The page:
The Land Value Act does not make provision for the valuation of communal land in a manner that reflects the social-economic practices of the drylands communities.
“Conservancies” in Kenya are presented as an example of conservation by and for local people, but they can be a device to grab land. Unless this changes, the future for wildlife conservation looks bleak.
The colonial powers that reside within the conservation sector often tout “alternative livelihoods” as key to the economic empowerment of pastoralist communities. But this flimsy window dressing barely hides the fraud within. Conservation interests have built a cauldron into which the extremely wealthy are pouring startling amounts of money to subvert systems, grab lands, and plunder resources.
Conservation is a principle; tourism is a business, so says leading conservation scholar Dr. Mordecai Ogada. The conservation politics are laden with racial hierarchies, lies, violence and misinformation used to subjugate locals in a bid to wrestle precious; and space from them in ways that upset human-wildlife coexistence.
The story of how the defunct Uplands Bacon factory lost its land to Farmers Choice is a sad case of how the Moi government was either unable or unwilling to protect lucrative subsectors of the economy. Now, despite an NLC order, Farmers Choice has refused to hand back the land to pig farmers in Kiambu County.
The members of Wildlife Utilization Task Force have attempted to facilitate the blatant colonization of our lands through wildlife management chicanery. Whether their respective roles were a deliberate conspiracy or unwitting, remains to be seen. However, we will never forget their names. We Kenyans deserve better and should never accept this shame they have visited upon us.
Proponents of wildlife conservancies in Northern Kenya argue that they provide a win-win situation for both conservation and pastoralist communities. However, the current push to establish more conservancies in the region may backfire and lead to more conflict.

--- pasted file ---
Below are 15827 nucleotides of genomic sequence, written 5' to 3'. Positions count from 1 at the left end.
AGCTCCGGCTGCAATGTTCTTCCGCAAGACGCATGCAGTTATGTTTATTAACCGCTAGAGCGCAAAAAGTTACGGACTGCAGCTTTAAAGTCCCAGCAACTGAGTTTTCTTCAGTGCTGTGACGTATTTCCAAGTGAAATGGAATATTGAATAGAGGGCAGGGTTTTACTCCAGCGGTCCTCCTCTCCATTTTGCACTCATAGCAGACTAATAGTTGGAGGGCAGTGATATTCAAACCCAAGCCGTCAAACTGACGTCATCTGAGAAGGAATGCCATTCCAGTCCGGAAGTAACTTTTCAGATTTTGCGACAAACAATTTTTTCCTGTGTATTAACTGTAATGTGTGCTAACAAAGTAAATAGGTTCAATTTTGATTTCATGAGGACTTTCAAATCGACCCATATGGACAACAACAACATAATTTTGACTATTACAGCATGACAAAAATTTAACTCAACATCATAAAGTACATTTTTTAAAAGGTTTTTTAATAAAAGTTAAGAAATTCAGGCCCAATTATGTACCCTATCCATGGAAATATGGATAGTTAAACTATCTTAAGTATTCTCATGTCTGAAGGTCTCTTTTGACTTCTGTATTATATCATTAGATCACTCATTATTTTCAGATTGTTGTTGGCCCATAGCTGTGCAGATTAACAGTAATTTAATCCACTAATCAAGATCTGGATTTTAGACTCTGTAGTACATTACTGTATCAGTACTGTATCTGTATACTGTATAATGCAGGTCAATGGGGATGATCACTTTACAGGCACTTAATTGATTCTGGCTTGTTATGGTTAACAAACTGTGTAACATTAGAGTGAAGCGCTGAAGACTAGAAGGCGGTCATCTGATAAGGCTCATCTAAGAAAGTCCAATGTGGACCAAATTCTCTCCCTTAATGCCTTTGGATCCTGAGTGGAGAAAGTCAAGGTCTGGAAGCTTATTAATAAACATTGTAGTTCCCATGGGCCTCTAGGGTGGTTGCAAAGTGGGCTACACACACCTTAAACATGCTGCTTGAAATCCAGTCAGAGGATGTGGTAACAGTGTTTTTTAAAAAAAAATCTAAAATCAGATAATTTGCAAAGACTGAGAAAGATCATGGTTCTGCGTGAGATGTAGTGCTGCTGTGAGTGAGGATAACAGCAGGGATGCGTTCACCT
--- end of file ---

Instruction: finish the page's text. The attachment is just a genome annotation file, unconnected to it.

The perpetual colonial project has miseducated us that conservation is about wildlife, while it is actually about our land, our heritage, our culture, our languages, our beliefs…it is about US.
As part of Isiolo County, the land in Biliqo-Bulesa is just a small proportion of the more than 60 per cent of the country where land adjudication has hardly started. So anyone with the financial muscle and the ability to command the backing of top political kingpins in the country can lay claim to vast tracts of land there and thereby disinherit communities, some of whom have inhabited the region since the 10th century.
A 2012 production by Xmedia, directed by Robby Bresson for Akiba Mashinani Trust. "MUKUHURU" follows the investigations of a group of disenfranchised youths from Kenya's second largest informal settlement (Mukuru) as they try to discover who owns the land that they have lived on all their lives. Through a series of critical interviews, the youths discover the historical, political, legal and social hurdles that stand in the way of land ownership and security of tenure for all landless in Kenya.
A public law model retrieves Kenyans’ hopes for a different and better way to manage and administer land as the commission enters its next phase.
As the theatre of the politics of succession leading to 2022 plays out in the expansive Rift Valley region, the spectre of the ever-simmering land question looms large.